What fees or tonnage taxes are payable initially and thereafter annually, in respect of the registration of the vessel? What are the costs of incorporating and maintaining the shipowning company? Some countries, for example, the United Kingdom, have modest registration fees, while others - particularly flags of convenience such as Liberia and Panama - have more significant charges on registration and additional annual fees, often based on the tonnage of the vessel.


Are there any restrictions on the nationality or qualification of the officers and/or crew? Are there any trading restrictions due to the vessel's flag? What other political risks are associated with the flag state? One should not underestimate the value of a good network of consuls to assist with practical matters. The technical and/or management requirements of the flag are often of considerable importance, although perhaps in theory less so with the advent of ISM Code. Is the flag acceptable to charterers and insurers? Are there any "genuine link" connections (such as a requirement for local managements of the vessel) which need to be met to achieve the desired flag and are these consistent with the operational requirements of the owner and his charterers, any structured or cross border financing of the vessel and the overall tax planning of the owner's group?

Financial matters:

Is the flag acceptable to potential financiers and/or charterers? This is generally a matter of political risk and legal risk. For example, do the laws of the flag state grant adequate powers and remedies to mortgagees and other creditors, are there any laws of the state of incorporation which might add to the difficulty and expense of financing the ships (e.g. laws relating to fraudulent conveyance or transactions at an undervalue where shipowning subsidiaries are asked to give mortgages to secure obligations of affiliates) and how quick, reliable and costly will it be to take enforcement action (if necessary) in that country? This last question is particularly relevant to vessels which are employed on liner services and, in some circumstances, may well be considered in relation to each of the regular ports of call as well as the laws of the flag state. In syndicated financings, the underwriters may be concerned as to how marketable the flag is to potential syndicate members, having regard to these factors and the degree to which shipping bankers feel comfortable and familiar with that flag. Will the choice of a variety of flags and/or jurisdictions create additional legal expense if the ships are financed on a fleet basis.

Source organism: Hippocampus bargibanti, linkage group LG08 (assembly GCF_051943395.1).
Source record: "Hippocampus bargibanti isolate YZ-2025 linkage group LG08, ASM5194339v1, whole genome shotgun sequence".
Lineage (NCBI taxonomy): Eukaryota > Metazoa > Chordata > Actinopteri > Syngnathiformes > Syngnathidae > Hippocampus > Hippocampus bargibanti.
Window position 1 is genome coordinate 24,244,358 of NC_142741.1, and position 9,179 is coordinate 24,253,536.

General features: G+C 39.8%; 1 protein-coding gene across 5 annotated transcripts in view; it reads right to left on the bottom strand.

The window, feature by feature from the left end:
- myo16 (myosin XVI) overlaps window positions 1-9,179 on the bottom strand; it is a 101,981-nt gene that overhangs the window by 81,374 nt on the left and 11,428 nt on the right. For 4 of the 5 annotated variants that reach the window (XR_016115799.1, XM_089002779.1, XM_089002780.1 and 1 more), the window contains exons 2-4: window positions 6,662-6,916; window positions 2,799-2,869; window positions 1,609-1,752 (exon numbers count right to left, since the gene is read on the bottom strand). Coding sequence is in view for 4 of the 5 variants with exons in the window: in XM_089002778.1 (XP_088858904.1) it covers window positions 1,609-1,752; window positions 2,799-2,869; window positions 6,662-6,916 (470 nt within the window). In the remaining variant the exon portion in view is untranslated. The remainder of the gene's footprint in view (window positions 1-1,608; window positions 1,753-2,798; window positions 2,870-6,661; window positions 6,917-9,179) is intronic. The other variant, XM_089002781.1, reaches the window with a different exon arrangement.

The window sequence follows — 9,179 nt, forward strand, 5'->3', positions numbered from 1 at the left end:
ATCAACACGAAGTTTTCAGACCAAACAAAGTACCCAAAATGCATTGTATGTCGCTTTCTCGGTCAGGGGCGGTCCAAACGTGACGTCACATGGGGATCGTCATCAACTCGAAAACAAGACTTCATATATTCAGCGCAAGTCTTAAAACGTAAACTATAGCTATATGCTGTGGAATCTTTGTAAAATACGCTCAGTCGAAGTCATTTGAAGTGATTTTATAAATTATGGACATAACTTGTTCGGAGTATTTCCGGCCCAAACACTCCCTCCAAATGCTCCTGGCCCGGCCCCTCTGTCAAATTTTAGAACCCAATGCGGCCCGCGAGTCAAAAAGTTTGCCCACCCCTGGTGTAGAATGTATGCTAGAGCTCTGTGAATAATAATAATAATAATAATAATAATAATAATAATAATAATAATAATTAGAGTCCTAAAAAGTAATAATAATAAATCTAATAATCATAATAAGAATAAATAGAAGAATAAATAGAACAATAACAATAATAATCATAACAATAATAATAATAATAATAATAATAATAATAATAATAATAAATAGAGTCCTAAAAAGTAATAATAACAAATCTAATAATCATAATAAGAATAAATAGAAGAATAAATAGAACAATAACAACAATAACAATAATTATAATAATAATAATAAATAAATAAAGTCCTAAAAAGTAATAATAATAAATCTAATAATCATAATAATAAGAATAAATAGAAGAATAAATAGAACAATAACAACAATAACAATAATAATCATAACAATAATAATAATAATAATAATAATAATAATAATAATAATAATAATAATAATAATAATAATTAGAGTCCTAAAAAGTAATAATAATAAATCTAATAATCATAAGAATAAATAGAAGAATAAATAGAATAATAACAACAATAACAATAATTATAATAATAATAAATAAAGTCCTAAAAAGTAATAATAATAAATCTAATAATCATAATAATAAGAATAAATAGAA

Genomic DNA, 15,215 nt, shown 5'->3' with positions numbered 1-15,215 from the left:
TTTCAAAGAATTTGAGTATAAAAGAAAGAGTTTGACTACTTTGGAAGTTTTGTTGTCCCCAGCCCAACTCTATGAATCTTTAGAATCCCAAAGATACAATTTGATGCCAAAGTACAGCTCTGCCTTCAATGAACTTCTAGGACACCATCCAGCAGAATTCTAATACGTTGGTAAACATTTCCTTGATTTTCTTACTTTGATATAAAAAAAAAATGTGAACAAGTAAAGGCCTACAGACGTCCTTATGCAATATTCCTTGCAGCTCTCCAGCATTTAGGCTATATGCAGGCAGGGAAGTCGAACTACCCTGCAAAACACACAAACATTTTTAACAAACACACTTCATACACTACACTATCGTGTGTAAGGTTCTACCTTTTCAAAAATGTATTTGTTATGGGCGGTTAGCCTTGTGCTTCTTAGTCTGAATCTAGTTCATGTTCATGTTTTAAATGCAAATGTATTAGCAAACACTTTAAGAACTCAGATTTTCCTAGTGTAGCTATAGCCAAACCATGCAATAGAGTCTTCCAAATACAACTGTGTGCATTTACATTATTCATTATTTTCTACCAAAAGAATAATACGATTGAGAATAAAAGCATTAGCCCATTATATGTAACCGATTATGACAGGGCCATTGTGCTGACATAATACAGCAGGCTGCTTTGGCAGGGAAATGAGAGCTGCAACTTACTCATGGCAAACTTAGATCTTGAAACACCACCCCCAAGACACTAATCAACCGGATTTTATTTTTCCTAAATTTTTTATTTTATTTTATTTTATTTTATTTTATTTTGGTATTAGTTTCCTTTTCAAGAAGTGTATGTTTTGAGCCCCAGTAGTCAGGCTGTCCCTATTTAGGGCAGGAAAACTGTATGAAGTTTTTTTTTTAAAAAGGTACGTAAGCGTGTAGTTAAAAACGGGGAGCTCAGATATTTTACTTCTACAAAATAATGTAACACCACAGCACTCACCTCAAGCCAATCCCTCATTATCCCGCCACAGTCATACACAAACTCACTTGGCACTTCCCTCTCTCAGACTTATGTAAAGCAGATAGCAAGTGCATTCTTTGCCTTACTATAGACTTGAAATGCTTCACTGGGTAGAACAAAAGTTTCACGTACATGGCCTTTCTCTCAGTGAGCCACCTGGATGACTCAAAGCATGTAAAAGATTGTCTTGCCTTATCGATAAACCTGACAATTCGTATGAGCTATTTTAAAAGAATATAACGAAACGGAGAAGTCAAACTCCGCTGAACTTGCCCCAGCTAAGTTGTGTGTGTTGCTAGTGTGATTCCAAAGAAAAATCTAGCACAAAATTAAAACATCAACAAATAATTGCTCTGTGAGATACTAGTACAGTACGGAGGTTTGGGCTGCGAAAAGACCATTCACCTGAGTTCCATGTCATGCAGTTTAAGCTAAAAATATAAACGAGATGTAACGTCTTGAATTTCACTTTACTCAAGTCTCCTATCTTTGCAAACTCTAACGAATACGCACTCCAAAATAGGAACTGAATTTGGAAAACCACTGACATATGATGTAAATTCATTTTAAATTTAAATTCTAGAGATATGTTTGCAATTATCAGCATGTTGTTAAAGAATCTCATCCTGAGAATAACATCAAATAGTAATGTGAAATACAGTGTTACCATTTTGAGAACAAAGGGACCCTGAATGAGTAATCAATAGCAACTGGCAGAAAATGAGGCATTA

Cost control continues for many owners to be the most important factor in determining the choice of flag. However, it is important to balance headline items of cost such as crewing and social security costs and registration costs against some of the other and perhaps less obvious factors mentioned above. National flags continue to fail to attract tonnage back to their registers, although the use of the so called offshore registers and other local measures (such as schemes for tax relief on equity investment in companies whose vessels fly the national flag) have to some extent mitigated this. The benefits that would have to be made available to the shipowning community are often seen by many as "concessions" which are either politically or economically unpalatable. Despite the even greater emphasis on matters of safety and pollution liability that we have seen in recent years, open registers continue to gain tonnage at the expense of national registers.

This note is intended to provide general information about some recent and anticipated developments which may be of interest. It is not intended to be comprehensive nor to provide any specific legal advice and should not be acted or relied upon as doing so. Professional advice appropriate to the specific situation should always be obtained.